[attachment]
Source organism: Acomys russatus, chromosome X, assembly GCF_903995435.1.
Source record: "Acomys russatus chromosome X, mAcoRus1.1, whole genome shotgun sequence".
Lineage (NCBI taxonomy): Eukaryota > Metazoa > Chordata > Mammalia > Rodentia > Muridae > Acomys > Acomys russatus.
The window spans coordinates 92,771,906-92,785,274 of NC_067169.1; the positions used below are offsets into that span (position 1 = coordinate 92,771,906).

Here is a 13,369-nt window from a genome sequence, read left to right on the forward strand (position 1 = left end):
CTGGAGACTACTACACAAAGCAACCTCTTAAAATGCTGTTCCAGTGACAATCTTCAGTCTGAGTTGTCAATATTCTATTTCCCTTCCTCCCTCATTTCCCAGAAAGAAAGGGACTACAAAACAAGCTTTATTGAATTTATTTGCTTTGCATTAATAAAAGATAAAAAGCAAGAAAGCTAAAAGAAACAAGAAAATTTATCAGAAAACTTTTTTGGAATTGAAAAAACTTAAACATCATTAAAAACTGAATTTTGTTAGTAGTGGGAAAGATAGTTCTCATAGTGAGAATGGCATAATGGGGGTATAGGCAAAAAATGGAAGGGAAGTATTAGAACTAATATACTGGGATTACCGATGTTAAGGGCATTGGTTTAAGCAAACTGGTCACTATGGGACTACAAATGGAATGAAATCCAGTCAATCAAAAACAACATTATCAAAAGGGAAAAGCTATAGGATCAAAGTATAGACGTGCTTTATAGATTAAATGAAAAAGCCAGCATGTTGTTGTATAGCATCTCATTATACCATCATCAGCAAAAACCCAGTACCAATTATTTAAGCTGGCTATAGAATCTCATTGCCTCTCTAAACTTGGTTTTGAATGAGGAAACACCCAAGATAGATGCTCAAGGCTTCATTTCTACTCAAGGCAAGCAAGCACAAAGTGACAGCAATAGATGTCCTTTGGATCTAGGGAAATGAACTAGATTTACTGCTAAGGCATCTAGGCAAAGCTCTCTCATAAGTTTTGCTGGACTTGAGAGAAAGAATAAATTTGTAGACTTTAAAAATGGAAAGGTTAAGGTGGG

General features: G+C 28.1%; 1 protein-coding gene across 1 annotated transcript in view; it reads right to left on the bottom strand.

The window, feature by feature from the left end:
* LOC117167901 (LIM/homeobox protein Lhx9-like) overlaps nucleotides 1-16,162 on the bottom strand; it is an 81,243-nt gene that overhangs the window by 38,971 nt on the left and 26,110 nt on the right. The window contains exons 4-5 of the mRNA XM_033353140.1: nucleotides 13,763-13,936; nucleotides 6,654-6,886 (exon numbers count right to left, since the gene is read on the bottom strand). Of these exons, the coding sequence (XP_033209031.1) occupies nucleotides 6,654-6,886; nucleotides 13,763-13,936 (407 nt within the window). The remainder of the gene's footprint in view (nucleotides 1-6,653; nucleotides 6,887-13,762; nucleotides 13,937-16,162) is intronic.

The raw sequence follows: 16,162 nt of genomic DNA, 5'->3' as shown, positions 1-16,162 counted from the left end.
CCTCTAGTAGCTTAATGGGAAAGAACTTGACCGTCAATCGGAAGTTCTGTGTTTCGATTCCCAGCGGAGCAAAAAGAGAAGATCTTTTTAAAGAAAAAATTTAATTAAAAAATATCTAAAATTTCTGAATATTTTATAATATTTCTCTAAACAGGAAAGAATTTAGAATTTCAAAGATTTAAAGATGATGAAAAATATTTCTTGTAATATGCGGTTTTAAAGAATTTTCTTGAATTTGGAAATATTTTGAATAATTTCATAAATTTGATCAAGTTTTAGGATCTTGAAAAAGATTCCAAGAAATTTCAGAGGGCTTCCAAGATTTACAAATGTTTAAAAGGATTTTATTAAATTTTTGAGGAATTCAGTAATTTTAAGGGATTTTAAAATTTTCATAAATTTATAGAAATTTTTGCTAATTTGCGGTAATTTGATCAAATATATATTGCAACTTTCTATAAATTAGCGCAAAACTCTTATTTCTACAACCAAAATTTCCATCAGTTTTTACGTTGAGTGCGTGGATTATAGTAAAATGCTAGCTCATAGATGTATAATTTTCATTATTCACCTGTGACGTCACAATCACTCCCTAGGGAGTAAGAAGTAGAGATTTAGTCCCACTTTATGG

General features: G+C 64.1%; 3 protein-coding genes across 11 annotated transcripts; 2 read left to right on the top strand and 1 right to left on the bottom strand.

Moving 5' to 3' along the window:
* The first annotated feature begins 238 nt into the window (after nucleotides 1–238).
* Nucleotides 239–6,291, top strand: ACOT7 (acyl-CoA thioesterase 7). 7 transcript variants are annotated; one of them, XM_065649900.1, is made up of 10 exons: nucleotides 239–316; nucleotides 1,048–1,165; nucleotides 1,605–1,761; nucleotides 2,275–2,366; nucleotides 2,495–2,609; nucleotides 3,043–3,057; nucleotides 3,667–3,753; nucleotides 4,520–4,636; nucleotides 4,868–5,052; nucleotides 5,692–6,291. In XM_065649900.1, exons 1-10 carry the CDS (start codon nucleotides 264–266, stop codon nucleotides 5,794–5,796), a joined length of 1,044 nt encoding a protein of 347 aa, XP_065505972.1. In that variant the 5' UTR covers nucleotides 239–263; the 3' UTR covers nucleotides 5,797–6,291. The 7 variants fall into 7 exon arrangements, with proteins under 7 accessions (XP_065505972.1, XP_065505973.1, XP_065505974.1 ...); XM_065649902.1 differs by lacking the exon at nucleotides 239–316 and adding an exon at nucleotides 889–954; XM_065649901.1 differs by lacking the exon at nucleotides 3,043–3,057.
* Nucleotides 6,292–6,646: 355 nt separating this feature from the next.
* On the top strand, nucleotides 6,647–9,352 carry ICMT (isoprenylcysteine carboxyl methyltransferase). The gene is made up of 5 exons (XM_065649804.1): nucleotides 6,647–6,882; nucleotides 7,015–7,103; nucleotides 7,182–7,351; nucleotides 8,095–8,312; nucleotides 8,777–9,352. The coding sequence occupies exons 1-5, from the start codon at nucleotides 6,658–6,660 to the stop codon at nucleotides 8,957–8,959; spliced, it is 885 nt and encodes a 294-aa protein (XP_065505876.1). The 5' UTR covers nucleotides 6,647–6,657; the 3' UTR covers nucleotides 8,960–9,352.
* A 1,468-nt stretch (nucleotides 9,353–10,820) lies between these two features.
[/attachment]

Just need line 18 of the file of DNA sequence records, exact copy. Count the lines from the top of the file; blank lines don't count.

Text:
* A 1,468-nt stretch (nucleotides 9,353–10,820) lies between these two features.